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Carl Hudson
June 15, 2024 | Carl Hudson

Taste of Texas: Toast to Tacos

A pairing event is scheduled in the Texas Wine Collective Event Center on Sunday, 30-June-2024, with sessions at 12:30 and 2:30 pm. Attendees will be able to taste a range of wines from the TWC portfolio specifically paired with different styles of tacos, one of the most popular comfort foods in Texas. The taco food bites to accompany the wines will be created by TWC operations manager Amber Saidler and prepared by Chef Marshall and the TWC Cork and Fork Food Truck staff.

Check the website to make your reservations: www.texaswinecollective.com. Please join us!

Reservations and prepayment are required.


Proposed Menu:

Crispy Pan-Fried Black Bean Tacos with Cilantro Lime Sauce

Lost Oak Winery Reserve Roussanne 2022 TX High Plains AVA

Texas Wine Collective Albarino 2023 TX High Plains AVA (by McPherson Cellars)


Carne Asada Tacos with Tomatillo Salsa

Brennan Vineyards Graciano 2019 Texas

Abacela Winery Graciano 2019 Umpqua Valley AVA Oregon


Chocolate Cheesecake Tacos with Dark Cherries

McPherson Cellars Texas Wanderer Red 2022 TX High Plains AVA

Lost Oak Winery Mourvèdre 2022 Texas High Plains AVA


The taco as we know it today is a blend of ancient Mexican recipes and a range of international influences that have refined and re-defined this popular comfort food. As an introduction to today’s event, let’s take a look at the history of tacos. Where did tacos originate and what changed to create the tasty versions we know today?

Tacos are thought to have come from Mexico, long before the Spanish arrived. Those tacos did not contain lettuce, cheese, sour cream, tomatoes, avocado, etc. Ancient inhabitants of Mexico made soft, flat corn tortillas and filled them with whatever was available - fish, fire roasted or stewed meats, roasted vegetables or plant roots, and chiles. This provided a staple meal with vital nutrients and energy.

One of the oldest mentions of the term taco comes from an 1836 cookbook in which the author describes the preparation of a strip of roasted pork loin rolled into the shape of a “taco de tortilla.” Some food historians speculate that the concept for a taco wasn’t originally associated with food, but rather came from Mexican silver miners in the 18th century. These miners wrapped gunpowder in paper to form something that looked like a “taquito” which was inserted into cracks and holes in the rocks before detonation. This makes etymological sense as the word taco in Spanish can also mean a wedge or plug, and that would relate back to the miners’ “gunpowder taquitos.”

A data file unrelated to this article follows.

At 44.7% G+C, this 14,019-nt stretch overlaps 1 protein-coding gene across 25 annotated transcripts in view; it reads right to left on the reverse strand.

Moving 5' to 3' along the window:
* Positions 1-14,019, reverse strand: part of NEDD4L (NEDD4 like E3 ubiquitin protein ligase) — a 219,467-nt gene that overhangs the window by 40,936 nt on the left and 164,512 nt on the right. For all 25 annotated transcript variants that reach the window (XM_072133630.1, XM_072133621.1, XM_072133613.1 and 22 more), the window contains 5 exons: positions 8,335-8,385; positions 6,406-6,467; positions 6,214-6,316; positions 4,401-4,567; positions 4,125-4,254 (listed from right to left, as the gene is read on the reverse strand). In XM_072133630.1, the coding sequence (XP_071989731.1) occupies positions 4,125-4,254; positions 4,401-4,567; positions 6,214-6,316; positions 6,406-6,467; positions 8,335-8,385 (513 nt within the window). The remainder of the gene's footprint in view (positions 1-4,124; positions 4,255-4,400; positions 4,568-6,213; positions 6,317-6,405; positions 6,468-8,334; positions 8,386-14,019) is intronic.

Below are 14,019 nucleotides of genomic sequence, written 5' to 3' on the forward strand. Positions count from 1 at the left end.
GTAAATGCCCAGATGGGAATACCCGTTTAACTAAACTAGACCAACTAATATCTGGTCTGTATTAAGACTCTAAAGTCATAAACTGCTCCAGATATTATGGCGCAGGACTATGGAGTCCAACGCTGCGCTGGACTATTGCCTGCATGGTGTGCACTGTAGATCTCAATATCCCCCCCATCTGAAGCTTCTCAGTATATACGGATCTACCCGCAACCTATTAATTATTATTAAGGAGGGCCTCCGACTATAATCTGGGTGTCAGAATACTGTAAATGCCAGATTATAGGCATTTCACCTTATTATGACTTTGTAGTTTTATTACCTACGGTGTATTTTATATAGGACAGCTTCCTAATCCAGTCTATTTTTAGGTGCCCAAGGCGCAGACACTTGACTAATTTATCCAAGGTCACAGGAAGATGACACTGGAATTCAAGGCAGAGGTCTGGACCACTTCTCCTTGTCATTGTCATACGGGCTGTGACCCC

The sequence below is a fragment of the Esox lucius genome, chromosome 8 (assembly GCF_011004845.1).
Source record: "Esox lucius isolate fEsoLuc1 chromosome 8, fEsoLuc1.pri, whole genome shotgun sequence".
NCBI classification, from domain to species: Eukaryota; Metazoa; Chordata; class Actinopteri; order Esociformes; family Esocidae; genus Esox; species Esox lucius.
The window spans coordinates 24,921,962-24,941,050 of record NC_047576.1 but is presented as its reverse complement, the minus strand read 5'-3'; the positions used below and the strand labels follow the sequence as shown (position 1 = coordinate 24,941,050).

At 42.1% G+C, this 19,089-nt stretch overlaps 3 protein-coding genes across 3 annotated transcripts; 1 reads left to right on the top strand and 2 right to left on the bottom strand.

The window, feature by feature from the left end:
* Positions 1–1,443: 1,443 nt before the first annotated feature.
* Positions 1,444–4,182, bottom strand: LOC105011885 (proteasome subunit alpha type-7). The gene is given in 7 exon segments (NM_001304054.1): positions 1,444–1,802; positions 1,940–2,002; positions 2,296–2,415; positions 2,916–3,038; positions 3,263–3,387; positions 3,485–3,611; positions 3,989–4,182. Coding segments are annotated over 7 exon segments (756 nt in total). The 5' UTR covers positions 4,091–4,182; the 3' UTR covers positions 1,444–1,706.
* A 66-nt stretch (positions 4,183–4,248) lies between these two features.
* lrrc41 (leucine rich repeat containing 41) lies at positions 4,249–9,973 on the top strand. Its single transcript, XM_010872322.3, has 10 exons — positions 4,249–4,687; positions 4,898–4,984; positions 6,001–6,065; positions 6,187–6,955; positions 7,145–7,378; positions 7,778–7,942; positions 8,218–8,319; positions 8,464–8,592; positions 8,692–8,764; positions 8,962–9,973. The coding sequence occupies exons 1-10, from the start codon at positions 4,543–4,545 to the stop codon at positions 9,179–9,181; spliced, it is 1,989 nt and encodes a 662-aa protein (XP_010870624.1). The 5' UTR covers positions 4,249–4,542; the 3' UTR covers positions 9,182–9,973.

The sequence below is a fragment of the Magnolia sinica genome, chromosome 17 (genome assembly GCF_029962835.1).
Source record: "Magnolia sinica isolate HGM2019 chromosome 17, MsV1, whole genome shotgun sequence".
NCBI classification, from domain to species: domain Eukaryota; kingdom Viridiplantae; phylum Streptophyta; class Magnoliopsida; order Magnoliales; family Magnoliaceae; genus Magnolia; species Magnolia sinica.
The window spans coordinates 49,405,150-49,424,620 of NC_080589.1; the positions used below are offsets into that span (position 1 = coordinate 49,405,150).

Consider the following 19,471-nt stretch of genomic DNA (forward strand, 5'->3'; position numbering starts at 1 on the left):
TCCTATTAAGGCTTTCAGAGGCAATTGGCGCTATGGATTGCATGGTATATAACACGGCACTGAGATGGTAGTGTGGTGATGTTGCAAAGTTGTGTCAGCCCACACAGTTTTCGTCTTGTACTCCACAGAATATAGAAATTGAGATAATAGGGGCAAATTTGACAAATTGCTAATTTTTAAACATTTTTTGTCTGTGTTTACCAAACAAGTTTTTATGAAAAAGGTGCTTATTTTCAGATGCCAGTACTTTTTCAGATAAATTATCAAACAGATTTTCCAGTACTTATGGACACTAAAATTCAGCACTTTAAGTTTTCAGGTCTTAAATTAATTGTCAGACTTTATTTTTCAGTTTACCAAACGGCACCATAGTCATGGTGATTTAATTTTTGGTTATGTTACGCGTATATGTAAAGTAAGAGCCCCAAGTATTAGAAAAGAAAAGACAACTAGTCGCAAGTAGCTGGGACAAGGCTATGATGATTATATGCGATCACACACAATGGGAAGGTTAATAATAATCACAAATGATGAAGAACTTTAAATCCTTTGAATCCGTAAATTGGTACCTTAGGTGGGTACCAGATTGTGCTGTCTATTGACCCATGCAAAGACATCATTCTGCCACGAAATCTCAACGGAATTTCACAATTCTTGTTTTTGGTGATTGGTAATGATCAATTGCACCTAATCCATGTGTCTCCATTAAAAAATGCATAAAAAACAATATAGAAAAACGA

Tortillas filled with fish, cheaper cuts of meat, or beans were one of the most common foods for these miners and other working-class folks. So, it is likely the miners wrapped their meal in a corn tortilla that looked a lot like their gunpowder taquitos. Around this time tacos became a popular street food and were often advertised as miners’ tacos, or “tacos de minero.“ These were not the stuffed, hard-shell concoctions we know today, but they did offer a filling, often spicy, and affordable meal.

It should be noted that use of the term taco was based on regional influence, specifically from Mexico City and surrounding areas. Other regional names existed, like burrito in northern areas as well as codzito (coçito) in Yucatán and Quintana Roo. Due to the cultural influence of Mexico City, the term taco became the default while other terms either fell by the wayside or evolved to mean something else.


Lost Oak Winery Reserve Roussanne 2022 Texas High Plains AVA

This richly flavored white is a blend of Roussanne 83% from Six Harts Vineyard, Tokio, Terry/Yoakum County, and Chardonel 17% Chardonel from JLor Vineyard, Burleson, Johnson County. Machine harvested fruit was pressed and fermented cold in SS tanks. The cuvées were aged 9 months in 1 year old French oak barrels (40%), neutral oak barrels (55%), and stainless steel tank (5%); blended and bottled @ 14% ABV, 0% RS (dry). Winemakers Jim Evans and Angela Chapman enjoy working with Roussanne as evidenced by this reserve bottling with attractive aromas of vanilla spice and buttered toast that are highlights of oak aging. Roussanne grape skins have a reddish-brown hue when ripe and the grape name derives from the French word roux meaning rusty or russet color. Flavors include dried apple, vanilla, ginger, with notes of sage and lavender. This pairs well with bacon spinach artichoke dip, grilled swordfish, cheese enchiladas with avocado cream sauce, crème brulée dessert, and carries plenty of texture and flavor to pair with Crispy Pan-Fried Black Bean Tacos with Cilantro Lime Sauce.